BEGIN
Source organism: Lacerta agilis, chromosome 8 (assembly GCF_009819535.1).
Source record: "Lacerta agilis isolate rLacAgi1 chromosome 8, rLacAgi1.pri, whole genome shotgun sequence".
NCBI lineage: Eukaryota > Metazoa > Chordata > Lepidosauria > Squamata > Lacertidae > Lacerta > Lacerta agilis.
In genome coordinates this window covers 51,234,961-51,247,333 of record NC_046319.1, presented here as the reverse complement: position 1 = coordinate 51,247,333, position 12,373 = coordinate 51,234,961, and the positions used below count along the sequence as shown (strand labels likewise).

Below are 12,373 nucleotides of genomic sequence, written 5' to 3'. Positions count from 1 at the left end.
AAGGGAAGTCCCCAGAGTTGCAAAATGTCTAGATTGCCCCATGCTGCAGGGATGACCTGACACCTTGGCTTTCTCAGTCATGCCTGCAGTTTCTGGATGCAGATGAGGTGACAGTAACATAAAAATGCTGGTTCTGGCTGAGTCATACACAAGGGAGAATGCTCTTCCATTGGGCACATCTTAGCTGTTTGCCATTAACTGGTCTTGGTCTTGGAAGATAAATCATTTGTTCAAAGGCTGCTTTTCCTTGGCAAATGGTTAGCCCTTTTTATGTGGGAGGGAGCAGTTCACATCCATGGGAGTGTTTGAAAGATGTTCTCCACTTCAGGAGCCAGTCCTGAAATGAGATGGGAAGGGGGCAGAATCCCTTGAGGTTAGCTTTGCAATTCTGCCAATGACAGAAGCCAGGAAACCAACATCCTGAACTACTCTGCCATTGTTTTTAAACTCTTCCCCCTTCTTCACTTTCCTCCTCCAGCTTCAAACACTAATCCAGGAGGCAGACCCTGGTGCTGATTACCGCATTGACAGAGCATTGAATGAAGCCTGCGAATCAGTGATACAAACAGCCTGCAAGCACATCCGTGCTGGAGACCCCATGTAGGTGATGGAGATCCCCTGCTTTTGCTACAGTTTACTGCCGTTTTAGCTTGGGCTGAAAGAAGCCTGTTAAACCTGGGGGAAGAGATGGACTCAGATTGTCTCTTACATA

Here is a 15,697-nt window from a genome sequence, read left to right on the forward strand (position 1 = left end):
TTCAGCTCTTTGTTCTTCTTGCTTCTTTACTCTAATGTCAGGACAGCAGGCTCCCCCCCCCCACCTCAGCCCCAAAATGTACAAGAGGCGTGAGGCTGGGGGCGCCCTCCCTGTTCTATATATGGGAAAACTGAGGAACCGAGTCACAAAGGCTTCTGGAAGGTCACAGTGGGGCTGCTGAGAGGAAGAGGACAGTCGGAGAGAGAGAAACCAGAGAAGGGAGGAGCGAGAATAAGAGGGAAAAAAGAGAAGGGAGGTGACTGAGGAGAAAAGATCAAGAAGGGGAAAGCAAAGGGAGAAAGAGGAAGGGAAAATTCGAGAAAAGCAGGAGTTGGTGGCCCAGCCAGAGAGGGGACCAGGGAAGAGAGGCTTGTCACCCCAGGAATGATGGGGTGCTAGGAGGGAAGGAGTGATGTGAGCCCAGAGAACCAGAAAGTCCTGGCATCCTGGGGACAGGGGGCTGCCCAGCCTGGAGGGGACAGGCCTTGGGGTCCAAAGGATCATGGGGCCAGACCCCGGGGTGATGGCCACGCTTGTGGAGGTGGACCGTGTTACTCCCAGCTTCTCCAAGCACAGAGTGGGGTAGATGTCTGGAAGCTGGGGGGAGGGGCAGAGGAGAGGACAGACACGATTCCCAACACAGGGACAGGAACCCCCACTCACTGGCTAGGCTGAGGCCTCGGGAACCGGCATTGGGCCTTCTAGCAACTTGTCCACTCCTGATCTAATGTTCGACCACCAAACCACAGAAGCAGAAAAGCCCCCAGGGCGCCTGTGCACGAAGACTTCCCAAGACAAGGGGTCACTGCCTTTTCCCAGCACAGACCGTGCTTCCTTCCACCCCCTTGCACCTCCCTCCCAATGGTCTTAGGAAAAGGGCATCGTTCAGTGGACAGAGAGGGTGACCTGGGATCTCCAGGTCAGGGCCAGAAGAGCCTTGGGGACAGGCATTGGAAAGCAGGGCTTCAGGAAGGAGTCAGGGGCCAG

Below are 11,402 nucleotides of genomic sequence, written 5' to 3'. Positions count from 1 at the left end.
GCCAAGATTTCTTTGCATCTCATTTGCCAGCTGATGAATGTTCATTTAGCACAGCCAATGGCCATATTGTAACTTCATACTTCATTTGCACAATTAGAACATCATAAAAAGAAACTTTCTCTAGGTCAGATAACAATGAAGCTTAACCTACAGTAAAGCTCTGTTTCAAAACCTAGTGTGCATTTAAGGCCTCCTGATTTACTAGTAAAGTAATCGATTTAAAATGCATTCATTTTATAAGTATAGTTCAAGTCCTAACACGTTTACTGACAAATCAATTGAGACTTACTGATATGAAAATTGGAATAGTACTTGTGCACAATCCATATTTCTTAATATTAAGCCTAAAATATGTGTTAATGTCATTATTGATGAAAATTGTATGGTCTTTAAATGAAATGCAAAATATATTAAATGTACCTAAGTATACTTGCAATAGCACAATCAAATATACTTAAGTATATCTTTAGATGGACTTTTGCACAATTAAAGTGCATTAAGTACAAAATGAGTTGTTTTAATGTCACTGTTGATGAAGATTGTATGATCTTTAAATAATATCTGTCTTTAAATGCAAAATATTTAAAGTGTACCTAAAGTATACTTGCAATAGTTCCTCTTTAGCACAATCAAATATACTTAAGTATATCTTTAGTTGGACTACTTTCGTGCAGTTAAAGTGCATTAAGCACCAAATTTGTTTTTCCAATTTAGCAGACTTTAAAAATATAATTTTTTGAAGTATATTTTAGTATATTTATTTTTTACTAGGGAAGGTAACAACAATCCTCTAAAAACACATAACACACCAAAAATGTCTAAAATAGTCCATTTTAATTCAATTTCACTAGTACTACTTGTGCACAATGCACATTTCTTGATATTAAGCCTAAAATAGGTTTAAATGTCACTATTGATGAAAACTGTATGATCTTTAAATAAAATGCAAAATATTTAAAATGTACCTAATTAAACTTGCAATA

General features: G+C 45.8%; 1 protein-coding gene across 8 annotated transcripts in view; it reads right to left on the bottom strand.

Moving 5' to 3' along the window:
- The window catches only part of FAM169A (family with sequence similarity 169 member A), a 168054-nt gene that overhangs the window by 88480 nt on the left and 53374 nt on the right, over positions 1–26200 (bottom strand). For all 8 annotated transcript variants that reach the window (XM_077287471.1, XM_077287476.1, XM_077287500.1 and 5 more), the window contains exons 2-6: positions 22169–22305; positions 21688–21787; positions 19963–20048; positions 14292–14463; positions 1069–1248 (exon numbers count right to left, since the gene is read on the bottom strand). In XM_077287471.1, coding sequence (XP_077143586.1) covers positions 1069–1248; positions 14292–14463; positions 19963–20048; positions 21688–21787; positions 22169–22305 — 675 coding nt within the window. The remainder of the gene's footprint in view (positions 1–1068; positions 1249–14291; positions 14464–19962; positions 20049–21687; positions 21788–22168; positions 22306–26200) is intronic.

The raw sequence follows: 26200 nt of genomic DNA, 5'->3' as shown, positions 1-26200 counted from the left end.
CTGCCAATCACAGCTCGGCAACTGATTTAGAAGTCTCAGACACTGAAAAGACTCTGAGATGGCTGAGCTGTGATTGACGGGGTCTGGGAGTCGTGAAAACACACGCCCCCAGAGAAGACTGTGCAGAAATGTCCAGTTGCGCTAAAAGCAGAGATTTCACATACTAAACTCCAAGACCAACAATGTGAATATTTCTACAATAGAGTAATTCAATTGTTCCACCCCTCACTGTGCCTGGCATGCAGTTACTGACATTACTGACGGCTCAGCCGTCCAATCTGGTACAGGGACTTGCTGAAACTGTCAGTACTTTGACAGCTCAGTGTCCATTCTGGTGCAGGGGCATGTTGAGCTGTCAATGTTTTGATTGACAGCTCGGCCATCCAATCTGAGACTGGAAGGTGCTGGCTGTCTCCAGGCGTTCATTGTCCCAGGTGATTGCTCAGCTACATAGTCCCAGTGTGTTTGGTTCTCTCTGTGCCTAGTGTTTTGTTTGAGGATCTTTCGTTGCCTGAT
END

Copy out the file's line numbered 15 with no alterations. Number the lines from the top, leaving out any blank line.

CTGCCAATCACAGCTCGGCAACTGATTTAGAAGTCTCAGACACTGAAAAGACTCTGAGATGGCTGAGCTGTGATTGACGGGGTCTGGGAGTCGTGAAAACACACGCCCCCAGAGAAGACTGTGCAGAAATGTCCAGTTGCGCTAAAAGCAGAGATTTCACATACTAAACTCCAAGACCAACAATGTGAATATTTCTACAATAGAGTAATTCAATTGTTCCACCCCTCACTGTGCCTGGCATGCAGTTACTGACATTACTGACGGCTCAGCCGTCCAATCTGGTACAGGGACTTGCTGAAACTGTCAGTACTTTGACAGCTCAGTGTCCATTCTGGTGCAGGGGCATGTTGAGCTGTCAATGTTTTGATTGACAGCTCGGCCATCCAATCTGAGACTGGAAGGTGCTGGCTGTCTCCAGGCGTTCATTGTCCCAGGTGATTGCTCAGCTACATAGTCCCAGTGTGTTTGGTTCTCTCTGTGCCTAGTGTTTTGTTTGAGGATCTTTCGTTGCCTGAT